cornerstone of UltraRunning for the past two decades has been
contributions from readers and race directors. We welcome all
submissions, and aim to include as many as we possibly can. Alas, we are
limited by space, so in an effort to help those who might like to see
their material included in UR, here are some guidelines for
is better, when it comes to standard race reports. As a race
director myself, I know how special an event is to its director and
how much detail one likes to impart about his or her race. But for
most events, a race account of 500 words (half page) is usually
sufficient. For championship races or those that saw a stirring
performance, a blow-by-blow account may offer good reading. But
again, shorter is better. There is no need to reiterate the listings
of the top finishers—the accompanying race results will offer that
information to the reader. Also, a short thank you to key sponsors
or volunteers is acceptable, but a lengthy list offers little
interest to the general readership. All ultrarunners know how key
sponsors and volunteers are to any ultra.
is also better. A standard race account is fine, but those stories
that offer a new or different angle stand a much better chance of
being included in the magazine. Use your imagination! Personal race
accounts are of course a staple of UR, but if you can offer
readers a real insight about an event, such as detail about the
unique geography of an area or race route, it will make for
interesting reading. Humor is the most difficult kind of writing,
but a truly funny article is as good as gold. The same applies for a
truly compelling human interest story.
the spell checker! Yes, we have one here at UR too, but at
least make the effort to provide an article that is spelled
correctly. That includes the names of participants. You would be
surprised at how often the names in stories are spelled differently
from the names in the results. The same applies to grammar. Standard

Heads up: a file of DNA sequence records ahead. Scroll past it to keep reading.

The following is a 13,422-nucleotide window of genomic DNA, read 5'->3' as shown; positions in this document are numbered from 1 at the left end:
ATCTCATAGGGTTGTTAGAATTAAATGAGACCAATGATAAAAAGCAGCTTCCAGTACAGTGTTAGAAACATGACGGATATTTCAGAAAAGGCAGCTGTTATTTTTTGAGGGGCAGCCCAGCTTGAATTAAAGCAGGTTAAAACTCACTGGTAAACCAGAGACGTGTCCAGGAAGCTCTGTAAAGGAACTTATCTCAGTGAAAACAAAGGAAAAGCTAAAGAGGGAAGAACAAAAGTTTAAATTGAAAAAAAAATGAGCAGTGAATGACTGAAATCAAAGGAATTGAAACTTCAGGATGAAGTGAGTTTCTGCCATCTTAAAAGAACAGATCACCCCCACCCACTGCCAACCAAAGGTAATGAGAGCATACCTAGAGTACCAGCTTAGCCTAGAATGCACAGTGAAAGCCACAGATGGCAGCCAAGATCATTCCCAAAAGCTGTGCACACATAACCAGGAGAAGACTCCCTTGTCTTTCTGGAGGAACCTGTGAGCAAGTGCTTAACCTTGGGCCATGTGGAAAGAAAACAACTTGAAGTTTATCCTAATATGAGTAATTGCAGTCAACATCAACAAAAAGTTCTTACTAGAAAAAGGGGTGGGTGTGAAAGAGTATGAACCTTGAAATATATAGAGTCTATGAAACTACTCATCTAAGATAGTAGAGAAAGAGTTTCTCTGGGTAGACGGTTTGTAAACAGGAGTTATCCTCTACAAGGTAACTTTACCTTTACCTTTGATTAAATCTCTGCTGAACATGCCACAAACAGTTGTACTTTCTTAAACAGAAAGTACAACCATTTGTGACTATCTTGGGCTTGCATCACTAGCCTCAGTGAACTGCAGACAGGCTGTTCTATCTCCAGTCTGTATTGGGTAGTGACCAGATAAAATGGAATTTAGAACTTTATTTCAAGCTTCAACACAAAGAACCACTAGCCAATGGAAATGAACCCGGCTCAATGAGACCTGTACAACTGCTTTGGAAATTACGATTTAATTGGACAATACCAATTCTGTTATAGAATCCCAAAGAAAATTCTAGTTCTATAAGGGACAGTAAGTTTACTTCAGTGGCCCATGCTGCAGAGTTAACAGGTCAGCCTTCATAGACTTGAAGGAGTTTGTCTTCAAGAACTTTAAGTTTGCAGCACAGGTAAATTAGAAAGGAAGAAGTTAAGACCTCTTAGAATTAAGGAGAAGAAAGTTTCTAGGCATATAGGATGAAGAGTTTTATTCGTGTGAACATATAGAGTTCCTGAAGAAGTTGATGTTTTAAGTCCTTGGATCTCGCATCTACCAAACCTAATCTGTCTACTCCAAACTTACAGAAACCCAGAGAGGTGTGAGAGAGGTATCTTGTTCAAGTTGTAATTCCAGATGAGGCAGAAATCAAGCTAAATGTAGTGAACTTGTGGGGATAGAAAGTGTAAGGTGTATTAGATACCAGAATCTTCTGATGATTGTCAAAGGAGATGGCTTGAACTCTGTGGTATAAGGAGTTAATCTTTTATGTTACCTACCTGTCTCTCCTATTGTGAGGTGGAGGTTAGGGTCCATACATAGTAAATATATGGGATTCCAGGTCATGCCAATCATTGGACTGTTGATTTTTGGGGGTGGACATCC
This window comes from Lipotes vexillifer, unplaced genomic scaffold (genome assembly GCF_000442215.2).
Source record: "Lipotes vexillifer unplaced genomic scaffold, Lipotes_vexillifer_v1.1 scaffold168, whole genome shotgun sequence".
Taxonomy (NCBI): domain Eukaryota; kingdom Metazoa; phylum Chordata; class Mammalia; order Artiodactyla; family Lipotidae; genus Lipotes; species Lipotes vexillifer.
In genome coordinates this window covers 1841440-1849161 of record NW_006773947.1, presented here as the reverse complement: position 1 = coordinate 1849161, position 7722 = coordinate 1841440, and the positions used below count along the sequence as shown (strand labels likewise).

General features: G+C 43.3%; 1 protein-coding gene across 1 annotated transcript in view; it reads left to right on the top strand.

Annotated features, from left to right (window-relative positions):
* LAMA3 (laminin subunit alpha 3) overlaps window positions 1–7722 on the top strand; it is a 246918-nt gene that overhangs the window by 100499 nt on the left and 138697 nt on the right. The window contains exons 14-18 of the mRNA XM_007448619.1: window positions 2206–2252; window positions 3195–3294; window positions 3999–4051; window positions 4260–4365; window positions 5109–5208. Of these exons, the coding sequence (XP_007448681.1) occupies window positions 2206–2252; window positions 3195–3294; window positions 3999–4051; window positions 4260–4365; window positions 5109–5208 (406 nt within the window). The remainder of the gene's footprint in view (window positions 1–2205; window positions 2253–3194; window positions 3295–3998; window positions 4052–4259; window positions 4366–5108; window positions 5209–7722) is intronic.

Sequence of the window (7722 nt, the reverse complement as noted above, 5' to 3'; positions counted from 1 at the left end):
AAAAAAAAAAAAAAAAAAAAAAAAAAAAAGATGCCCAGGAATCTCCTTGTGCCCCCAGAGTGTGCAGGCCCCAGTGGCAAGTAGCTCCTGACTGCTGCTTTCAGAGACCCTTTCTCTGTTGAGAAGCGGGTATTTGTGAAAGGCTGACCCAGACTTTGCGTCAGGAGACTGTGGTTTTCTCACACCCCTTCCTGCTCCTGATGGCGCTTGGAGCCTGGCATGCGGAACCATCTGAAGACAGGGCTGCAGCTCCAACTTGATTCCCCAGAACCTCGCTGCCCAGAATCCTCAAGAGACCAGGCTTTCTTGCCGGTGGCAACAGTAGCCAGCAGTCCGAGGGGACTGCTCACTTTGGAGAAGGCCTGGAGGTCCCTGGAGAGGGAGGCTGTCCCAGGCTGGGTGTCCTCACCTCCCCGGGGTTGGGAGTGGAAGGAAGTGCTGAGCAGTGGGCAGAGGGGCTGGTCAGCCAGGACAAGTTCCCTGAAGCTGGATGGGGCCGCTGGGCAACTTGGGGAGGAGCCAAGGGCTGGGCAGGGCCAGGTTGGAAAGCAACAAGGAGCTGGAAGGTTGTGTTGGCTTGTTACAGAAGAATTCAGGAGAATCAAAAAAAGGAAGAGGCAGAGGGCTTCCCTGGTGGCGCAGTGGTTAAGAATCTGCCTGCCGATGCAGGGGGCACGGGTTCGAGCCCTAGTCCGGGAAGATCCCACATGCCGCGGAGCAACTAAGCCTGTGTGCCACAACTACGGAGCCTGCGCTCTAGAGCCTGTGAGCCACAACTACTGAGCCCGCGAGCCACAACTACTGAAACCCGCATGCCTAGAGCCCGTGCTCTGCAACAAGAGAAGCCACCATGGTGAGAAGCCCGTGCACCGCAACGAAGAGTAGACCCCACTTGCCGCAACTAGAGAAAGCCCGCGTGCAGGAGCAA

usage applies at UR, but we do have some unique conventions
here at the magazine. Perhaps the most noticeable is the appellation
“km” as applies to the kilometer distance. “50 km” is proper
usage, in lieu of “50 K.” Keep
the “km” lower case unless referencing the proper title of an
event. Likewise use “50 mile” unless referencing the proper
name. Do not often use “miler” as in “he finished the
50-miler.” Use “50 mile” instead.
course it goes without saying that the preferred method of
submissions is by computer. Microsoft Word files are best for
stories, preferably e-mailed to email@example.com
but mailed disk are fine too. We can and do accept hand written or
typed articles, but please know that this being the 21st century,
the higher up the technology ladder, the better.
word or text is fine for results, but Excel files are even better.
Also, please try to include all the information we list in results:
name, age, gender, state, and time. Every finisher and their correct
time is important. Please refrain from using pseudonyms or
Be consistent in tense. If there is one type of
submission that gives an editor prematurely gray hair, it is
inconsistent use of tense, changing from the first person (“I started
the race at a fast pace”), then switching to the second person
(“then you climbed the first hill”) and then the third person
(“then he reached the aid station.”)
out the names of states in full.
out numbers less than 11, but use numerics for numbers more than 10.
a comma in four figure or greater numbers (i.e. 1,000).
the use of exclamation points. Not everything is that important!
the use of abbreviations. Many readers are not familiar with those
particular to an event.
dates, do not “January 1st” or “February 3rd.” Writing
“the race was on January 1” is proper.
italics for book and magazine titles, musical composition, and
capitalization frugally. Proper titles are capitalized, but
generally speaking, contributors capitalize too often. Use italics
in lieu of caps to for emphasis.
marks: period and commas go inside quotation marks.
usage for time of day is “5:00 a.m.” or “7:00 p.m.”
out feet, pounds, percentage, degrees, and the like; do not use
years and degrees, do not use an apostrophe (1980s is correct, not
in complete sentences, not short, unreadable fragments.